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The Own vs. Rent Debate – How Much Home Can You Purchase for $1.5K/$2K/$3K/$5K a month?

The Own vs. Rent discussion has been heavily debated for many decades.

There are several meaningful ways to evaluate the ‘own vs. rent comparison’ for any particular circumstance. However, most people (and this narrative) focus on comparing the cost of renting a home, to that of owning one.

First, Compare Apples to Apples.

A comparison is only legitimate if it compares two similar factors. In this instance, the two factors selected to be compared are-

  1. The Cost of Rent — which covers a tenant’s housing payment.
  2. The Cost to Own (i.e. the cost to borrow money) — it is important to recognize that the cost of borrowing is determined independently of one’s real estate taxes and homeowner’s insurance premiums. Therefore, for this analysis, relevant taxes and insurance have been purposefully omitted.

How to Calculate the Maximum Mortgage Based on Proposed Monthly Payments.

Monthly mortgage payments are derived from a mathematical calculation based on three factors-

  • The cost of the money — i.e. the interest rate.
  • The term of the mortgage — how many years does a mortgagor have to repay the debt?
  • The mortgage amount.

While computers perform most calculations regarding mortgage transactions these days, old-time mortgage professionals used to rely on the mortgage factor — the monthly cost/factor per thousand dollars of a mortgage. To determine the correct mortgage factor, one needs to know the interest rate and the term of the loan.

For this example, the interest rate is 4% for a 30-year mortgage. The mortgage factor for these financing details would be — .00477415. Mortgage factors are available for varying rates and terms online.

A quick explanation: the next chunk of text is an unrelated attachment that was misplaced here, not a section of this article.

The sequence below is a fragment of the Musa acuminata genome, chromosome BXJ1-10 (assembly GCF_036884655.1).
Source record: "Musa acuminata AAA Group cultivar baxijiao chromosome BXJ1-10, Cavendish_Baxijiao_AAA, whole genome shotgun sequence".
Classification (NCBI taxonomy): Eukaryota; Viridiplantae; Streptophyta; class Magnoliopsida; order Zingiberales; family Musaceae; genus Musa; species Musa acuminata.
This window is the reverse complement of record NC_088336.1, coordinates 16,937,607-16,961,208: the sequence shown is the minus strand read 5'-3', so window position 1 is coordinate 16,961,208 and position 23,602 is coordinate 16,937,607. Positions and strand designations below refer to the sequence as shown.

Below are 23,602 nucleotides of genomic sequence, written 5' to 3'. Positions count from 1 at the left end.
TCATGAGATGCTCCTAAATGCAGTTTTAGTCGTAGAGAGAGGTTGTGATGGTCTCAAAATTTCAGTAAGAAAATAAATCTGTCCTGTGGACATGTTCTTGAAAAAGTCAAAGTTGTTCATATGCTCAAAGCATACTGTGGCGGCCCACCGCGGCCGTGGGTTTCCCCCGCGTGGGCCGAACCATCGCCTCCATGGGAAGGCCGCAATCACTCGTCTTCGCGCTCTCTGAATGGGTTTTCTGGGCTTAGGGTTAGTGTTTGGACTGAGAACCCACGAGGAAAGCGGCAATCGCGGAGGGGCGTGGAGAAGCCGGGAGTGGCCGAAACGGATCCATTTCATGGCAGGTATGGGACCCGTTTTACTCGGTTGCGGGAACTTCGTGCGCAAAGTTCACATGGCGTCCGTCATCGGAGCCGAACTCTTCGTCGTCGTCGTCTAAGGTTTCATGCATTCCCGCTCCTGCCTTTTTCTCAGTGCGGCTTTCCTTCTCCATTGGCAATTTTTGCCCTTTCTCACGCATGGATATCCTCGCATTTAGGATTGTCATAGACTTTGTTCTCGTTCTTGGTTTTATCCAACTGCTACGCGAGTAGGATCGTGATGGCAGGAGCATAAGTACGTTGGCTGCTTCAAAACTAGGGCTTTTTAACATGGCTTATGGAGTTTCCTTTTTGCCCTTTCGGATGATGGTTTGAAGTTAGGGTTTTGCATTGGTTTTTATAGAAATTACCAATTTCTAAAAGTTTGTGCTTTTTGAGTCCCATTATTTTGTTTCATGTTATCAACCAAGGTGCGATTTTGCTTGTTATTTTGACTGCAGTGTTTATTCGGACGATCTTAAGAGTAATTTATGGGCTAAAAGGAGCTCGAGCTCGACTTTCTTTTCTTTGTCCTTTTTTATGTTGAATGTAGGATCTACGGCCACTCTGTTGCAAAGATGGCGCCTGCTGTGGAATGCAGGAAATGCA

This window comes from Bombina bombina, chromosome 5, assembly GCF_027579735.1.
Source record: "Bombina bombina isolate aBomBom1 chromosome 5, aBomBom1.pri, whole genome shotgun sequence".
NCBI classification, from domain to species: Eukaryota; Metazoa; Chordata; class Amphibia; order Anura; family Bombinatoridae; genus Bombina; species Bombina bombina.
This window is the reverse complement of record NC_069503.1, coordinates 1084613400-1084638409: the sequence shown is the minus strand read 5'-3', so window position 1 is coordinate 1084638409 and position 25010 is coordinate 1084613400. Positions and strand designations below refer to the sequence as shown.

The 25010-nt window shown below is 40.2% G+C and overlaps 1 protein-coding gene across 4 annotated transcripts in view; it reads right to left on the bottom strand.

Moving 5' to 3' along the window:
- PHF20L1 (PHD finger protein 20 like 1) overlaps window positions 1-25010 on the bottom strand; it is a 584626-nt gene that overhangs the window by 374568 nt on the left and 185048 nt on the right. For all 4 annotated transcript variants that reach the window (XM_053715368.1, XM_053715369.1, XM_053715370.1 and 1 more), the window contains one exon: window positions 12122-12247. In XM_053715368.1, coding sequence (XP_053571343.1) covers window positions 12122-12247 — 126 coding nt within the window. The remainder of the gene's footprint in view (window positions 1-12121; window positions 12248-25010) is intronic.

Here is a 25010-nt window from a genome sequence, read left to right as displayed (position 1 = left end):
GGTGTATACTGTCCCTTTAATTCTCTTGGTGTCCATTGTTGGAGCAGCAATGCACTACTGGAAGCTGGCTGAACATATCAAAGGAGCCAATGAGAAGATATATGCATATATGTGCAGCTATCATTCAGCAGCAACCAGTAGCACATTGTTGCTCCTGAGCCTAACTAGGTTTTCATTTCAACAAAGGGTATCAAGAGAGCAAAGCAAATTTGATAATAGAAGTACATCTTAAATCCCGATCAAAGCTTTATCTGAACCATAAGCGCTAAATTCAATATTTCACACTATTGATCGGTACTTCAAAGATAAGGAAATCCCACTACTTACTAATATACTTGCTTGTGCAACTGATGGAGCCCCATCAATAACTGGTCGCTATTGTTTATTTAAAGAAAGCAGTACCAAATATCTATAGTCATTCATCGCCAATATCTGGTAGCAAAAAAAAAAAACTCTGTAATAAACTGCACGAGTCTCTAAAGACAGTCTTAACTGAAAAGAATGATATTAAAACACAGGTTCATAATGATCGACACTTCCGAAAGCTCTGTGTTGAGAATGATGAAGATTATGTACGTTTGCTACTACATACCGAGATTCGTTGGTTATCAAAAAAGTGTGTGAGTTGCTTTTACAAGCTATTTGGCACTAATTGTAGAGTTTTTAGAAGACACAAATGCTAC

As such, a $100,000 mortgage at 4% for 30 years would have a monthly Principal and Interest (P&I) payment of $477.42; calculated as follows — $100,000 × .00477415 rounded appropriately.

How Much Home Can You Purchase?

Using the mortgage factor noted above, one can easily ‘back into’ the maximum mortgage amount for different proposed P&I monthly payments.

This is done by dividing the projected monthly P&I payment by the mortgage factor (.00477415) — for those loans financed for 30 years at 4% –

  • A $1,500 monthly P&I payment would translate to a maximum mortgage as follows –
  • $1,500/.00477415 = $314,192.
  • A $2,000 monthly P&I payment would translate to a maximum mortgage as follows –
    • $2,000/.00477415 = $418,922.
  • A $3,000 monthly P&I payment would translate to a maximum mortgage as follows –
    • $3,000/.00477415 = $628,384.
  • A $5,000 monthly P&I payment would translate to a maximum mortgage as follows –
    • $5,000/.00477415 = $1,047,306.

It is noted that mortgage rates would likely rise (maybe an eighth of a point) when loan amounts exceed conventional loan limits and become jumbo mortgages.

Word of advice: Don’t forget to add the monthly expense for taxes and insurance for mortgage qualification purposes!

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